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online trolls Varadkar claims he is being targeted with racist and homophobic abuse by Sinn Fein

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Tánaiste Leo Varadkar. Photo: Stephen Collins/Collins Photos

Tánaiste Leo Varadkar. Photo: Stephen Collins/Collins Photos

Tánaiste Leo Varadkar. Photo: Stephen Collins/Collins Photos

TÁNAISTE Leo Varadkar has claimed that he is being targeted with homophobic and racist abuse by people on social media who are supporters of Sinn Féin.

Mr Varadkar made the claims at a private Fine Gael parliamentary party meeting on Wednesday during a discussion on social media strategy.

The Fine Gael leader claimed that of the replies to his social media posts, 10 per cent of them are homophobic and 10 per cent of them are racist.

He said the accounts posting the abuse could be traced back to the same people who, he claimed, are supporters of Sinn Féin.

Sinn Féin has repeatedly denied claims that it orchestrates supporters to abuse politicians online.

Party activists have been repeatedly warned not to send offensive or harassing material to people online in guidelines issued by Sinn Féin headquarters.

At the meeting on Wednesday, Mr Varadkar said the party needed to counteract online abuse from political opponents, but said he would not be permitting or authorising the party to use anonymous accounts or trolls.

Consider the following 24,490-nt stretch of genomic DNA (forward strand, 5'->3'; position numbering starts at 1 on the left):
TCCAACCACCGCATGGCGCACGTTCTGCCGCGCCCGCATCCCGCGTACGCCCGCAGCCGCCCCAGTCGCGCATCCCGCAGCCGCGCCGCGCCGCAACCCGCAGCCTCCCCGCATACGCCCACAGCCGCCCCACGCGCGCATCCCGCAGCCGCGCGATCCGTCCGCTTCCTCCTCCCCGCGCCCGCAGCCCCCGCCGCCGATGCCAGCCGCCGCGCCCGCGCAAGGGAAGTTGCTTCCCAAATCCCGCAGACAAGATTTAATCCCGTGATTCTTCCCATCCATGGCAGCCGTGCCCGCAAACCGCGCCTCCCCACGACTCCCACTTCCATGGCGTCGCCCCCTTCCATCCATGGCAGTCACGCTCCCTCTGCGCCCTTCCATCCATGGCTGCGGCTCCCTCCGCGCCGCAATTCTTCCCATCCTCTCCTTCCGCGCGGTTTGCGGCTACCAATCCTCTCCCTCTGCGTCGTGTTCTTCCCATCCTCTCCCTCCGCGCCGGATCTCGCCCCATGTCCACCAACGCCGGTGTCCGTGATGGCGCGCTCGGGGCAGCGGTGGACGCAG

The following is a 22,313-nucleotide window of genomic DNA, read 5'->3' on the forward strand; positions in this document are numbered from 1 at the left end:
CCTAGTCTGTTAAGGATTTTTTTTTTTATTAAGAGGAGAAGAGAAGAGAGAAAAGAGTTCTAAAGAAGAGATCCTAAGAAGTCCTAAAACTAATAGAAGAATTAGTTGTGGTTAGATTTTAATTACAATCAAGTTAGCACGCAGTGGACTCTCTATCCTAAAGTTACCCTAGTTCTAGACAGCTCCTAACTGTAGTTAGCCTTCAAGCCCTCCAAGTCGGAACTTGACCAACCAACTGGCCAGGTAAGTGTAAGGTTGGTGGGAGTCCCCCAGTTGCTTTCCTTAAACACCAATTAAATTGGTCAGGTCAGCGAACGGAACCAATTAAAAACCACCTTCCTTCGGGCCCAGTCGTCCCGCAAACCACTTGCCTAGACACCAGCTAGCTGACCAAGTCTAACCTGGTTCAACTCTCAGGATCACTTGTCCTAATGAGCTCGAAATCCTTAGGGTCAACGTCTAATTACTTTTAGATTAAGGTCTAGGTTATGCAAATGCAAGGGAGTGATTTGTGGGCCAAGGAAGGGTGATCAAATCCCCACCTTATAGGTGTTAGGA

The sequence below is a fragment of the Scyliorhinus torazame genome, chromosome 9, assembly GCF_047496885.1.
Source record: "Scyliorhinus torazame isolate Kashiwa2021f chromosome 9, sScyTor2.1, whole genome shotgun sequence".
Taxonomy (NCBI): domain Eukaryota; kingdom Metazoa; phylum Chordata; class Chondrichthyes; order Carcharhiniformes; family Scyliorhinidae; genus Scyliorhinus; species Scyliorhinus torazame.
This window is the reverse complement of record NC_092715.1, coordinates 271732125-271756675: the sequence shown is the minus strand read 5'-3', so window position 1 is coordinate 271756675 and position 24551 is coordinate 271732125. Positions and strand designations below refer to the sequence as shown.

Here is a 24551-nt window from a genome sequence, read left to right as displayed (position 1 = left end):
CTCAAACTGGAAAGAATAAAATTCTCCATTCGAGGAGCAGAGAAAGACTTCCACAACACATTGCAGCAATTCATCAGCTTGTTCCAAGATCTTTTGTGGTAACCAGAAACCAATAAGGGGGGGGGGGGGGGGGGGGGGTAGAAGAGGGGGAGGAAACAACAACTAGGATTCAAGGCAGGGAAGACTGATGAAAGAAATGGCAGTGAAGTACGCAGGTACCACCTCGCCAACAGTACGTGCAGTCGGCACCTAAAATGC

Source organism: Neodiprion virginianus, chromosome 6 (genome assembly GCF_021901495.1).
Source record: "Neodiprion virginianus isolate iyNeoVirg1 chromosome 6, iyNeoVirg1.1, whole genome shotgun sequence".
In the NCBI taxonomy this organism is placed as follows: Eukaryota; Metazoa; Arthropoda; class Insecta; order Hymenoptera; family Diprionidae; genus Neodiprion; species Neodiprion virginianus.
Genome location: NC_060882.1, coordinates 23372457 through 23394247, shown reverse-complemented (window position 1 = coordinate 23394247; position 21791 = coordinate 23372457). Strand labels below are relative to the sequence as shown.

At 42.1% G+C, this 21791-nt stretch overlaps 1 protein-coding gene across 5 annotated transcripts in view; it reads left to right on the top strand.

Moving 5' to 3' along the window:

Earlier, MEP Seán Kelly suggested Fine Gael needed its own online activists to counteract “trolls who are constantly criticising everything”. Mr Kelly later clarified that he was not suggesting these people be anonymous. “We need our own supporters to put up the Fine Gael view,” he said.

Mr Varadkar also told the meeting that he was reasonably confident that the rollout of a new Covid-19 vaccine can start in January. He said the wait for European Medicines Agency approval would give Ireland an opportunity to learn from the experience of the UK where regulators have approved the Pfizer vaccine for rollout from next week.

He said it would be logical to begin inoculation with healthcare workers, people in nursing homes, and older people with underlying health conditions. He said the National Immunisation Advisory Committee would be deciding on prioritisation.

He also said it was possible to have a “meaningful impact” by vaccinating those at highest risk before herd immunity is achieved in October or November of next year.

Mr Varadkar said there were a “number of unknowns” with the vaccine, including that it was unclear how long immunity would last for.

He also said that without the full data it would not be possible to know until one or two million people are vaccinated what the very rare side-effects of the vaccine are.

He said there would need to be a single IT system to administer the vaccine which does not currently exist in Ireland.

Mr Varadkar also told the meeting there would need to be a cross-society and cross-party public information campaign to counteract hesitancy among the public about the vaccine. He said the vaccines would not be made compulsory.

TDs and Senators were given a presentation on the party’s performance in the Dáil and Seanad as well as on local and national media.

Parliamentary party chairman Richard Bruton said the party’s ministers needed to do better when it comes to appearing on local radio.

Online Editors


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